Regardless, I agree with most of your reviews. One thing I like about some of the Moleskines is the section of removable pages (those come in handy). I use only one side of the paper, so it’s important to note that for me any bleedthrough hasn’t contaminated the next sheet. Even when it doesn’t literally bleed (which it usually doesn’t with my F and XF fountain pens), the pages are pretty translucent.

    I love the larger Apica notebooks– they all have great paper and the perfect lines.

    Finally, there is one potential problem with the “write in the rain” notebooks (if they are the same as the ones I use)– mine have “indestructible” pages and they aren’t kidding… they are literally impossible to tear off without mangling the wire binding. Kind of embarrassing when you go to give that hot barista your number and you can’t tear it off :)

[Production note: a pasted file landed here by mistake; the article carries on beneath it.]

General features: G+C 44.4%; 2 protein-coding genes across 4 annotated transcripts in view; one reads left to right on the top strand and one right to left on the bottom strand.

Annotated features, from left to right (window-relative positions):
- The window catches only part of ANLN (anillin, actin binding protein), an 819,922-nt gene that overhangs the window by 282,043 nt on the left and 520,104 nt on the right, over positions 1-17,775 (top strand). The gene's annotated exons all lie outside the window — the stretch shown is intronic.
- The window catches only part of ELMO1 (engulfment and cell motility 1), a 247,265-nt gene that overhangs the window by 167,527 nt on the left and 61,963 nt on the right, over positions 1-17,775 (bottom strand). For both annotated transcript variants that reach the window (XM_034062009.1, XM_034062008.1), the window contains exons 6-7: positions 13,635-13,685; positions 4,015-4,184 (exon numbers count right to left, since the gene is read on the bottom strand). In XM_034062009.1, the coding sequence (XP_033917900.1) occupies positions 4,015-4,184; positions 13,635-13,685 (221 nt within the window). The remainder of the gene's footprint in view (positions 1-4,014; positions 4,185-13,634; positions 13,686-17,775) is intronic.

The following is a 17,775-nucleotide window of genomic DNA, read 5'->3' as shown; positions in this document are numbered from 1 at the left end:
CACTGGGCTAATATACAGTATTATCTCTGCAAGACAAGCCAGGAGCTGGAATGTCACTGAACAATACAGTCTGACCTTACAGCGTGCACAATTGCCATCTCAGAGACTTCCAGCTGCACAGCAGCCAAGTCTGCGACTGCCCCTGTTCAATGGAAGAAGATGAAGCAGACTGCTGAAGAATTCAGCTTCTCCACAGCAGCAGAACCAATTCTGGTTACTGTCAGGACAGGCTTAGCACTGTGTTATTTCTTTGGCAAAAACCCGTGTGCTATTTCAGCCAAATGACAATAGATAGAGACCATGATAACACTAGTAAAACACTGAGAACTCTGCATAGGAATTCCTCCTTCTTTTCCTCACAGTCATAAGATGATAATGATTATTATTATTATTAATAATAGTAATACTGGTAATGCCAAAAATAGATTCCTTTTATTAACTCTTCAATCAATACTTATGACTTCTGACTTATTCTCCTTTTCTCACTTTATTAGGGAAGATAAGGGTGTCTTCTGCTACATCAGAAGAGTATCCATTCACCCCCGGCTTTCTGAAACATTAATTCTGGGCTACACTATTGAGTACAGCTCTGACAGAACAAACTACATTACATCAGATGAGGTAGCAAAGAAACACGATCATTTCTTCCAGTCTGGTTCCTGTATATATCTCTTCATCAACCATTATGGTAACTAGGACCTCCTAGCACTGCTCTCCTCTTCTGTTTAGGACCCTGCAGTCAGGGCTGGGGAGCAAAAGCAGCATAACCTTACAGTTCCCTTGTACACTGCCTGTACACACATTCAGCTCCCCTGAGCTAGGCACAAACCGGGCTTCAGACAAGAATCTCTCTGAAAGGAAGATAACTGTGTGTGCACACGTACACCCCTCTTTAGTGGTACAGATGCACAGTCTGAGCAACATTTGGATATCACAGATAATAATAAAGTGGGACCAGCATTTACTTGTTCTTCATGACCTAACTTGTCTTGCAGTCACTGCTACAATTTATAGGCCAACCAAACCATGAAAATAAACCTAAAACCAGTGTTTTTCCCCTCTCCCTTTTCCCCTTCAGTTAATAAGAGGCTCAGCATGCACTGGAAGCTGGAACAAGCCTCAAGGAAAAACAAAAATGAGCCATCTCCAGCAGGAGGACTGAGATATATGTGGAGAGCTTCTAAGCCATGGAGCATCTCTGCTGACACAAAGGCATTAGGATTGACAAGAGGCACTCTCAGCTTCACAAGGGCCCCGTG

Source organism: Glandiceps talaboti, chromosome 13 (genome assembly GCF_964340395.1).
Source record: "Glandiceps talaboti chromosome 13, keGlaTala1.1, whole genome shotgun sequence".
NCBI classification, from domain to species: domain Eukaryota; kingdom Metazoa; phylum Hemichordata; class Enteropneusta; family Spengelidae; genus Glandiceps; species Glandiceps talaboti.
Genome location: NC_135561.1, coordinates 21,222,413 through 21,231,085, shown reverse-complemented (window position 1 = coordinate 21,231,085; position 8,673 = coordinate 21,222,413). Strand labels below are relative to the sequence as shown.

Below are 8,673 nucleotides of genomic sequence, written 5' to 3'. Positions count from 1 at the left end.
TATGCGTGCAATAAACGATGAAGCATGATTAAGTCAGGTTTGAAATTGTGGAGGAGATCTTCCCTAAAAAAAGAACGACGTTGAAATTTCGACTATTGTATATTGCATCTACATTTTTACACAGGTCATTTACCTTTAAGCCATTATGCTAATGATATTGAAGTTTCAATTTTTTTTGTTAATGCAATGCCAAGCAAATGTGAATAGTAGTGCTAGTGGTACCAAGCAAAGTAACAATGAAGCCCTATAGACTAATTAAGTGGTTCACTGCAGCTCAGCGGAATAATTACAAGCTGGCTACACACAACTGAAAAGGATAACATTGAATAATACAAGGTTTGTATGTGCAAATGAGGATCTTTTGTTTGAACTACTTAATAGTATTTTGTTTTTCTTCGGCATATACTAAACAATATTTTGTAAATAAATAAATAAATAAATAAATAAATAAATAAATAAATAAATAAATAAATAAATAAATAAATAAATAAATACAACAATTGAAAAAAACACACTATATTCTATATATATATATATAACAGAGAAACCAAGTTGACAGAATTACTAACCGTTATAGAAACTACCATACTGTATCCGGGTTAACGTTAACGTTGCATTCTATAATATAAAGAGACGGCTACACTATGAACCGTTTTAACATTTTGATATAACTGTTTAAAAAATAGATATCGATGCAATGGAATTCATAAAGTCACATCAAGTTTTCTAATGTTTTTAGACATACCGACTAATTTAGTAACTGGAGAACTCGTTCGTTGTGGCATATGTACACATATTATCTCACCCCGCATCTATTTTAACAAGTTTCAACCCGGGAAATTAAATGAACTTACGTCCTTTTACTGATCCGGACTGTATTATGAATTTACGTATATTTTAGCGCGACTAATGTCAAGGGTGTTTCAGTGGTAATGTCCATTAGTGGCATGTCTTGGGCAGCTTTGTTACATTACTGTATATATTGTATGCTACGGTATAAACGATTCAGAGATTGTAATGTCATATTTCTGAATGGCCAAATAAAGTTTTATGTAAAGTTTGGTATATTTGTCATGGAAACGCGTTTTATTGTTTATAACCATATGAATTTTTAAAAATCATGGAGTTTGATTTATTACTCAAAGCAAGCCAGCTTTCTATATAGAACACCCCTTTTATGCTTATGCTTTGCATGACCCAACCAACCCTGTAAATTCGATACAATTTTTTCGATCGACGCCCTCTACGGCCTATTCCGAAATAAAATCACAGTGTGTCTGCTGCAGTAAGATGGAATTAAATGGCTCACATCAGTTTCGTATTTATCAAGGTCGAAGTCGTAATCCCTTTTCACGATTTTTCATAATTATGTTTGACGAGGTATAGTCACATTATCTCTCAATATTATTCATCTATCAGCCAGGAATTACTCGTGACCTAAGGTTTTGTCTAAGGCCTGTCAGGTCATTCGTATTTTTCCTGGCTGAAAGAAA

2. Wonderful list! I love Apica. My only problem now is that they were normally half off at a local stationary store, which as since stopped carrying them, forcing me to pay full price now.

  3. I’ve been using some of the small Muji notebooks—the equivalent to the Moleskin Cahiers series—and like them very much. The fact that they’re dirt-cheap doesn’t do any harm, either.

  4. I agree with Sarah on the Clairefontaine notebooks. Great paper, funky plaid covers, and cool sizes available.

  5. I love notebooks too. For me it’s really important that they can be bent over backwards.
    An interesting solution for those who are not looking for quality but for cheapness e this free notebook:

    I didn’t know that Portuguese brand, Ecoteca, and I’m really sorry it’s not available anymore…

  6. Argh! How could you tempt us like that, with the photo of the Portuguese notebook no longer available!! But let me speak up for Rhodia, the smallest size of which is not too unwieldy to stuff in a back pocket.